Editors Note: Glenbrook, along with the rest of the payments industry, has been watching developments in mobile payments closely. A few weeks ago, our partner Carol Coye Benson profiled Boku and CashEdge products. Today, she takes a look at Canada’s Zoompass (below), Zong, Billing Revolution, and Blaze Mobile. [UPDATE Aug 6th: Be sure to check out Carol’s latest installment on Obopay, one of the original mobile payment pioneers.]
Zoompass is a carrier-centric service recently announced in Canada. The three major carriers there together formed a company (EnStream) to offer the service to their customers. At launch, this is positioned as a cash substitute in the person-to-person domain – a way to send money to someone else, knowing only their cell phone number. As a nice touch, Zoompass also includes a “request for money” feature. (I can only assume they have some kind of velocity monitoring to avoid cash harassment!) I interviewed Robin Dua, President at EnStream.
Funding is pure simplicity. You can link a credit card to the account, and use it to send money to any mobile subscriber on a participating network. The mechanics are similar to PayPal in the United States. Zoompass does a credit card transaction (where they are the merchant), and then a separate transaction, using the Canadian ACH, to credit the receiving customer’s bank account. Alternatively, a customer can fund a Zoompass stored value account from their bank account, using either a preauthorized ACH-type debit, or by using their online banking bill pay service: Zoompass is set up as a payee on all the major banks services. There is also an optional prepaid MasterCard available. Interestingly, the balance of this account is linked to your Zoompass balance, so if you have $100 in your Zoompass account, and then sign up for the prepaid MasterCard account, that prepaid card automatically has $100 on it.
If a consumer is sent money, and does not yet have a Zoompass account, they receive a text message and are asked to set up an account. Viral marketing at its purest!
The consumer is charged for sending money – a business model which we have previously noted has proven problematic, in the U.S., at any rate, for P2P payments. But simplicity and ubiquity (Zoompass covers 95% of Canadian cell phone subscribers) may create enough value to overcome this obstacle. Robin expects the model to continue, but the actual prices to change as they learn more about the market.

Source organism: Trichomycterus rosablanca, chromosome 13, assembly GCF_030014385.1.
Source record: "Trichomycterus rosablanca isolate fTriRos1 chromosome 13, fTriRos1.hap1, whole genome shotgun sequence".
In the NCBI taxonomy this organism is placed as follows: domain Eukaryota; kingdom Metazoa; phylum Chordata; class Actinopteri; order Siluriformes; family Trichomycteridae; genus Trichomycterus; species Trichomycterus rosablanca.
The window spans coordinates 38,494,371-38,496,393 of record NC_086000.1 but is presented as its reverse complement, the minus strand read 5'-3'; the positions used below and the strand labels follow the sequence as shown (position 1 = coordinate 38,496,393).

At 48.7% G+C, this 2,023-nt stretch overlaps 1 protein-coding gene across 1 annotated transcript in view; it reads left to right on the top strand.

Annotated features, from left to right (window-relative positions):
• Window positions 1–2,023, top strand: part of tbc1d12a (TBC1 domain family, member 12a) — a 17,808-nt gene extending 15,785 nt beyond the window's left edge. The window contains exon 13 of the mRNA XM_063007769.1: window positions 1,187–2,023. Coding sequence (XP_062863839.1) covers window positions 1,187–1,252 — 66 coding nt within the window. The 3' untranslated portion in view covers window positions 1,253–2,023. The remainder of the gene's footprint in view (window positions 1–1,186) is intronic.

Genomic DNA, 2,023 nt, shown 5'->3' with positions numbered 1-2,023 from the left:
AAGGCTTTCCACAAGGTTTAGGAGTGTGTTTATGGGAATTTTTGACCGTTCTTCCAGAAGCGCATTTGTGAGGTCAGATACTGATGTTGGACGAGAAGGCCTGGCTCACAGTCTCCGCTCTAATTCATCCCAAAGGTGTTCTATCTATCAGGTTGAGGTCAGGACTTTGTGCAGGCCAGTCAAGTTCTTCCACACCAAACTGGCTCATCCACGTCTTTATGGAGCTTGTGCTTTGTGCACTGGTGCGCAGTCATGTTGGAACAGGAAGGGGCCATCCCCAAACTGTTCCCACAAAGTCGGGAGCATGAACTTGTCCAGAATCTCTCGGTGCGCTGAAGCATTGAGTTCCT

Robin thinks the opportunity is huge, simply because “people are mobile”. He sees the phone as a virtual appendage for many. All of their research also indicates that people want to do a lot more with their phone, including eliminating the need to carry cash. And, he notes, it is important to realize that many people are phone-centric rather than computer-centric – something that developers still working on online payments may be tempted to overlook.
I’m fascinated, of course, by the banking angle on this. When I recently lived in Canada, I was a big fan of the banks’ shared Interac debit network, and particularly the email money transfer service that let me effortlessly transfer money to someone else (I paid my son’s piano teacher this way), knowing only their email address. So why weren’t the banks able to convert this model to mobile? If any country can summon the collective energy of bankers to work together, it’s Canada – so what happened?
According to Robin, the most important issue is the phone software itself. To begin with, “it’s not easy” to develop software that works on a large set of target handsets – you need phone-savvy developers. The carrier relationship that EnStream has gives them access to handset technology, even before the introduction of the phone in the market. Furthermore, “we’ve done things that are proprietary – that only a carrier or someone owned by a carrier can do”. For example, Zoompass allows you to synchronize your contacts within the phone address book with the application. The application also detects if a phone number you are trying to send money to is a cell phone or not, because it has access to carrier databases. This allows them to create a more friendly user experience.
Although banks have been relegated to a behind-the-scenes role (as the passive recipient of ACH transactions), Robin is anxious to work with them, and partnering discussions have already begun. One possibility, of course, is that banks could offer this service to their customers, and integrate the transactions more smoothly into the mobile online banking experience.
Another potential next step would be to take the Zoompass wallet to the point of sale, again possibly with the cooperation of banks. This would be “the first step in a convergence of wallet and phone”. Dua notes that the carriers expect a few handsets to be NFC capable by the end of this year, with more following in 2010. He thinks the tipping point won’t occur until 2011. They are actively looking at bridging technologies, such as contactless card stickers and micro SD (which can enable the full NFC experience) to enable POS functionality before NFC chips are broadly available in phones.
Other potential expansion plans involve enabling digital content purchases, other sources of funding, and international licensing. They are in discussions with some carriers, including in the U.S., on this possibility.
At the end of our interview, Robin returned to the question of phone software. He thinks we are moving towards an environment where there will be fewer device platforms – probably four dominant platforms. Application developers will therefore find it easier to build something and get ubiquitous. The wallet application, from a payment instrument standpoint, will have to be open – that is, support multiple payments types and brands. But it looks like the Canadian carriers are clearly banking on the wallet itself being under their control, and being branded Zoompass.